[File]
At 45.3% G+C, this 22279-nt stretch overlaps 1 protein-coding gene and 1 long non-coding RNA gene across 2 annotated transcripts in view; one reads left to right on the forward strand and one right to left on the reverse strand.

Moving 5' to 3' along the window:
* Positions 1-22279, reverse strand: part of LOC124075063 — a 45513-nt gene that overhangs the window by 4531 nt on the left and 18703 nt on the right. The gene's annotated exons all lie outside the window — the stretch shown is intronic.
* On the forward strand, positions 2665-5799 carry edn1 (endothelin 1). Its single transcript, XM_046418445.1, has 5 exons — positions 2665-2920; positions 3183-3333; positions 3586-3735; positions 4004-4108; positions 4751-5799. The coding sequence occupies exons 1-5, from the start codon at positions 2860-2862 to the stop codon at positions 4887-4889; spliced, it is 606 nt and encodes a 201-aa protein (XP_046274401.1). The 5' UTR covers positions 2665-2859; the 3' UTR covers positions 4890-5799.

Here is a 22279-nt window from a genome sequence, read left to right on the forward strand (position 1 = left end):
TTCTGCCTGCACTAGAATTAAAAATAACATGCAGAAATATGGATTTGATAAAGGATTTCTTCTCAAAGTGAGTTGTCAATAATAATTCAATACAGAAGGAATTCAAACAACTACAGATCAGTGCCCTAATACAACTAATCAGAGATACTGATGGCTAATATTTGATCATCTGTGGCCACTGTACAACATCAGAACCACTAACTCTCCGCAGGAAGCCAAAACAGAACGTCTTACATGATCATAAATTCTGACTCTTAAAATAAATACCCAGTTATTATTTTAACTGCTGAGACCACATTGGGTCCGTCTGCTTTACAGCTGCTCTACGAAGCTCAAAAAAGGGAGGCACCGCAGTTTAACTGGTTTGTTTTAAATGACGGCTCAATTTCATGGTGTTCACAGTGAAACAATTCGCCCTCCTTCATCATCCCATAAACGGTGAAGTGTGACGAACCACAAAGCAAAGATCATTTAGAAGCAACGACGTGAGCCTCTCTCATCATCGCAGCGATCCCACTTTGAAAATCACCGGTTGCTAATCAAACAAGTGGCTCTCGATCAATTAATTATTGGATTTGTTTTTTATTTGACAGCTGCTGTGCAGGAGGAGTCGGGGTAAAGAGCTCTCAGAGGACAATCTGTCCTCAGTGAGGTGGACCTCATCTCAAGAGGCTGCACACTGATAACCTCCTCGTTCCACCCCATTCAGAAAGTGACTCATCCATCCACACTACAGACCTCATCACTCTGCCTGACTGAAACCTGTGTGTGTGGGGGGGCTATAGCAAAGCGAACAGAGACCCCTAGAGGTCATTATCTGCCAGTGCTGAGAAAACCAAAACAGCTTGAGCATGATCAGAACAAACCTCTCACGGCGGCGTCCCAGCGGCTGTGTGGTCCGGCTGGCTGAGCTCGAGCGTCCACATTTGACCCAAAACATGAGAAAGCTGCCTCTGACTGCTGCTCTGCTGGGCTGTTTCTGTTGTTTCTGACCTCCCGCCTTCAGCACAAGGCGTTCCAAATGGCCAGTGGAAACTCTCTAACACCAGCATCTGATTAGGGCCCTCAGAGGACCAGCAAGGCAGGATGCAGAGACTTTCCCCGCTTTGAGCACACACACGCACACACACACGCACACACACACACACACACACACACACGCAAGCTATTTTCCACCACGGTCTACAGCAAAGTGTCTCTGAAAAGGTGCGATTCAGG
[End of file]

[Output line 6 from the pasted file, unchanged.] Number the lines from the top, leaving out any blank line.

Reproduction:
TTCTGCCTGCACTAGAATTAAAAATAACATGCAGAAATATGGATTTGATAAAGGATTTCTTCTCAAAGTGAGTTGTCAATAATAATTCAATACAGAAGGAATTCAAACAACTACAGATCAGTGCCCTAATACAACTAATCAGAGATACTGATGGCTAATATTTGATCATCTGTGGCCACTGTACAACATCAGAACCACTAACTCTCCGCAGGAAGCCAAAACAGAACGTCTTACATGATCATAAATTCTGACTCTTAAAATAAATACCCAGTTATTATTTTAACTGCTGAGACCACATTGGGTCCGTCTGCTTTACAGCTGCTCTACGAAGCTCAAAAAAGGGAGGCACCGCAGTTTAACTGGTTTGTTTTAAATGACGGCTCAATTTCATGGTGTTCACAGTGAAACAATTCGCCCTCCTTCATCATCCCATAAACGGTGAAGTGTGACGAACCACAAAGCAAAGATCATTTAGAAGCAACGACGTGAGCCTCTCTCATCATCGCAGCGATCCCACTTTGAAAATCACCGGTTGCTAATCAAACAAGTGGCTCTCGATCAATTAATTATTGGATTTGTTTTTTATTTGACAGCTGCTGTGCAGGAGGAGTCGGGGTAAAGAGCTCTCAGAGGACAATCTGTCCTCAGTGAGGTGGACCTCATCTCAAGAGGCTGCACACTGATAACCTCCTCGTTCCACCCCATTCAGAAAGTGACTCATCCATCCACACTACAGACCTCATCACTCTGCCTGACTGAAACCTGTGTGTGTGGGGGGGCTATAGCAAAGCGAACAGAGACCCCTAGAGGTCATTATCTGCCAGTGCTGAGAAAACCAAAACAGCTTGAGCATGATCAGAACAAACCTCTCACGGCGGCGTCCCAGCGGCTGTGTGGTCCGGCTGGCTGAGCTCGAGCGTCCACATTTGACCCAAAACATGAGAAAGCTGCCTCTGACTGCTGCTCTGCTGGGCTGTTTCTGTTGTTTCTGACCTCCCGCCTTCAGCACAAGGCGTTCCAAATGGCCAGTGGAAACTCTCTAACACCAGCATCTGATTAGGGCCCTCAGAGGACCAGCAAGGCAGGATGCAGAGACTTTCCCCGCTTTGAGCACACACACGCACACACACACGCACACACACACACACACACACACACACGCAAGCTATTTTCCACCACGGTCTACAGCAAAGTGTCTCTGAAAAGGTGCGATTCAGG